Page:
An idea is like a virus.
This was the opening of Inception, and it’s fairly recognized throughout our social spheres today, with a video or work “going viral” being the best potential hope for any creator. Within this anthology series we get idea seeds from several different and wildly varied creators. We also get some ideas based very much in the abstract, and some who turn those abstracts into something logical and grounded. The act of creation is often a violent one, with infinite possibilities being whittled down until the story exists as a whole. Once your lead turns into a hero, the choices become “stay a hero” or “become a villain,” and either choice kills the potential of the other side. This is something the Big Two try to avoid at all costs with many technological, magical, and simply oddball MacGuffins that allow Cap to be Hydra or a whole half of the galaxy to die and it gets wiped clean like an etch-a-sketch. This isn’t the violent storytelling that often brings out the best kinds of anguish when something ends, but what we have here are four-page arcs that have a small space to squeeze the entire possibility of creation into. There are some bold and ambitious voices doing it.
The Life and Death cycle by Dan Abnett has had some really good issues and some very mediocre ones. I feel like the story he had in place wasn’t quite bulky enough for such a long run, and so issues have passed to move some of our intrepid colonial marines from one place to the other in preparation for a better issue. I felt this especially about some of the Prometheus issues and the previous issue of Aliens vs. Predator. But as we near the final issue, Abnett has no other choice but to tighten the noose, and so we have issue three.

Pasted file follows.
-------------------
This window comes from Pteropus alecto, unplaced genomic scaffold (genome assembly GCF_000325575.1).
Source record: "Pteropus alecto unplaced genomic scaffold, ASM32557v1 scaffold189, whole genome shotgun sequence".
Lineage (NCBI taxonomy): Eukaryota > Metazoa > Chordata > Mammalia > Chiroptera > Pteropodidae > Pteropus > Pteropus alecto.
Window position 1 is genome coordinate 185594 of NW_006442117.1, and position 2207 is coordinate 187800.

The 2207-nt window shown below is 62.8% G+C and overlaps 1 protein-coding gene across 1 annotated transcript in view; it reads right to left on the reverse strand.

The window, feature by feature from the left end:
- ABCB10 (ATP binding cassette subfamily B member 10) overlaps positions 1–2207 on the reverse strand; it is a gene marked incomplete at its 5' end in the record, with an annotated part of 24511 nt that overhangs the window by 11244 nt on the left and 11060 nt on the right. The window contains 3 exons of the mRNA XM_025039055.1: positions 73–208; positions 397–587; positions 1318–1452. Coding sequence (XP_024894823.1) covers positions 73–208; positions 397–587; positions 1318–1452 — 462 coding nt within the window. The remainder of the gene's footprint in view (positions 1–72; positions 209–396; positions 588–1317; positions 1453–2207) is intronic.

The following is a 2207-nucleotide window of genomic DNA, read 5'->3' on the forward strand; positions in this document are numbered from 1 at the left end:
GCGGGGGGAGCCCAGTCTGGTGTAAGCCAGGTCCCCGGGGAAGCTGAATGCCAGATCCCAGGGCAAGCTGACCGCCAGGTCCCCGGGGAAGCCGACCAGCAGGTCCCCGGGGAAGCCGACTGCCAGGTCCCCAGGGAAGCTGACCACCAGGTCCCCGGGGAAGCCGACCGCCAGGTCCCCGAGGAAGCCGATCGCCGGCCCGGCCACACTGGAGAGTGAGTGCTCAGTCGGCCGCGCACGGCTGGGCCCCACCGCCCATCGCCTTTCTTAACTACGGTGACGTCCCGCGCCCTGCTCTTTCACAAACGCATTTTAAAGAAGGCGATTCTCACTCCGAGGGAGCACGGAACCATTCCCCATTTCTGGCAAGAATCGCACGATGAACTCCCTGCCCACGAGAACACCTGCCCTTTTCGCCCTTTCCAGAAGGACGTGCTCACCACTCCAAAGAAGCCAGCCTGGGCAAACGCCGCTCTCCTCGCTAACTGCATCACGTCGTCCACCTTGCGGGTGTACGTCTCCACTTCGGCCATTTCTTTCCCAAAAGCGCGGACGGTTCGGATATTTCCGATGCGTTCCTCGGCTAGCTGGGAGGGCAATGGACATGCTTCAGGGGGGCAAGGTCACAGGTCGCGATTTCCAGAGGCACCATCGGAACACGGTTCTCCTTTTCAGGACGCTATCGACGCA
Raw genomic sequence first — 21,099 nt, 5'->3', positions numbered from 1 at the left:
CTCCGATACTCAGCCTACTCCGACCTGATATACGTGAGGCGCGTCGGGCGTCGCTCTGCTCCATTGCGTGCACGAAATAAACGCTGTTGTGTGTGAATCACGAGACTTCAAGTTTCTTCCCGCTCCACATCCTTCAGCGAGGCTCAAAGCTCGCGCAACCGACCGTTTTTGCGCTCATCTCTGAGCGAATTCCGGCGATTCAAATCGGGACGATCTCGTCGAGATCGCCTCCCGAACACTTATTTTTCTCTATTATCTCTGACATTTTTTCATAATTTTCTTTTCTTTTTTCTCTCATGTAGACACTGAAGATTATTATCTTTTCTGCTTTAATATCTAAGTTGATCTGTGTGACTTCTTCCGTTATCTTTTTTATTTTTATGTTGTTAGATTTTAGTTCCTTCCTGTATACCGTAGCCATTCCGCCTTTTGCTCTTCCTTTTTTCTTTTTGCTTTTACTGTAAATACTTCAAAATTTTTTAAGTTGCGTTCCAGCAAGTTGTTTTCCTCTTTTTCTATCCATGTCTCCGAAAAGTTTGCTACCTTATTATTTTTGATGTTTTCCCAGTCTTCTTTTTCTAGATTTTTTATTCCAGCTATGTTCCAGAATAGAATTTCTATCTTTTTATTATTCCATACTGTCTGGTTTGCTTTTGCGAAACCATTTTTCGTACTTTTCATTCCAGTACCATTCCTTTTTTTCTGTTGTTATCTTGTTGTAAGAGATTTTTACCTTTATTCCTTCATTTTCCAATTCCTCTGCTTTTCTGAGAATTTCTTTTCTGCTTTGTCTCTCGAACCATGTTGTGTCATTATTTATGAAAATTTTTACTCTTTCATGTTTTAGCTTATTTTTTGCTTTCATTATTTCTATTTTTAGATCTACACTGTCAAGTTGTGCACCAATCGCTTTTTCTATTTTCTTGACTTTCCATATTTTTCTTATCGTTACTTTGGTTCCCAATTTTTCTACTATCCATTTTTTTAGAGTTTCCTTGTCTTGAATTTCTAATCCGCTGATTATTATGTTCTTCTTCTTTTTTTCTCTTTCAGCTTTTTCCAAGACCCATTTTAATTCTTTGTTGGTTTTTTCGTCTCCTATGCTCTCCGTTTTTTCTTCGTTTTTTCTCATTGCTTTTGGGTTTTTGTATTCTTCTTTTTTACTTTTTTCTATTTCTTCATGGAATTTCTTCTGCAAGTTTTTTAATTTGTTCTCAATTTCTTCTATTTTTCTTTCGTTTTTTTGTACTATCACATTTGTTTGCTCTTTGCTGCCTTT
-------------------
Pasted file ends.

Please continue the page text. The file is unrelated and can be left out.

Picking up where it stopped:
For a hundred years, a stone has restored a world from darkness and into the light. A land of misery has been transformed to a place of healing and worship. The struggle to survive against wicked creatures looking to steal your soul evaporated once two heroes placed a broken shard back into the crystal, making it whole again. Life became a “happily ever after” wonder, and never would such heartache return to this world. Or would it?
At the conclusion of Masked #3, when we saw a green, gaseous villain form in front of our eyes, attacking whoever was in his path and then abducting our main character’s sister, Raphaelle, we knew things were about to elevate to a new level in the next chapter. Not only does this creep, “The Rocket,” provide a sinister tone, previously mentioning his desires to be “alone” with her, but he continues this psychotic, unrelenting fixation despite having others attempt to block his tunnel vision.
This comic reminds me a good deal of the webcomic, Girl Genius. Both are set in sort-of-Steampunk worlds (though Girl Genius prefers the term “Gaslamp fantasy”) and both feature young female protagonists who are clever, ambitious, and just waiting to unlock their full potential. Also, both have absolutely fantastic artwork, which is essential in stories like this.
I'm probably not the only nerd who’s been sitting at the edge of his seat, impatiently waiting for March 3rd. If you’re a gamer like me, then you know I’m talking about the Nintendo system we’ve all been waiting for—the Nintendo Switch! And, of course, the only game we’ll be playing on Day One will be the long-awaited Legend of Zelda: Breath of the Wild. But whatever do we do with ourselves in the meantime?
There’s a lot going on in Terminal Point. We’re thrust headfirst into the story right from the start and sometimes have to work to keep up. It’s worth the effort, though. It may be a little overwhelming at first, but as things unfold, we become ever more deeply immersed in the story and the world.
Awhile back, I was given the opportunity to review William Dickstein's Ch05En. In a unique world where science is able to figure out something spectacular, things aren't always as they seem. The world now has access to genetic mapping that can show a person if they have a latent gene, one that will allow for those with the gene to be someone of great importance, including those who have powers. Our lead for this second volume is the same as the first, the feral but soft-spoken Grizz. When we last left Grizz, he had abandoned his life as a teacher and superhero with the Global Heroes Society in favor of long-time lover and, at the time, adversary, Mische. This innovative ending sets up for the second volume of the series, which shows Grizz and Mische as the two are now on the run and attempting to move on with their lives.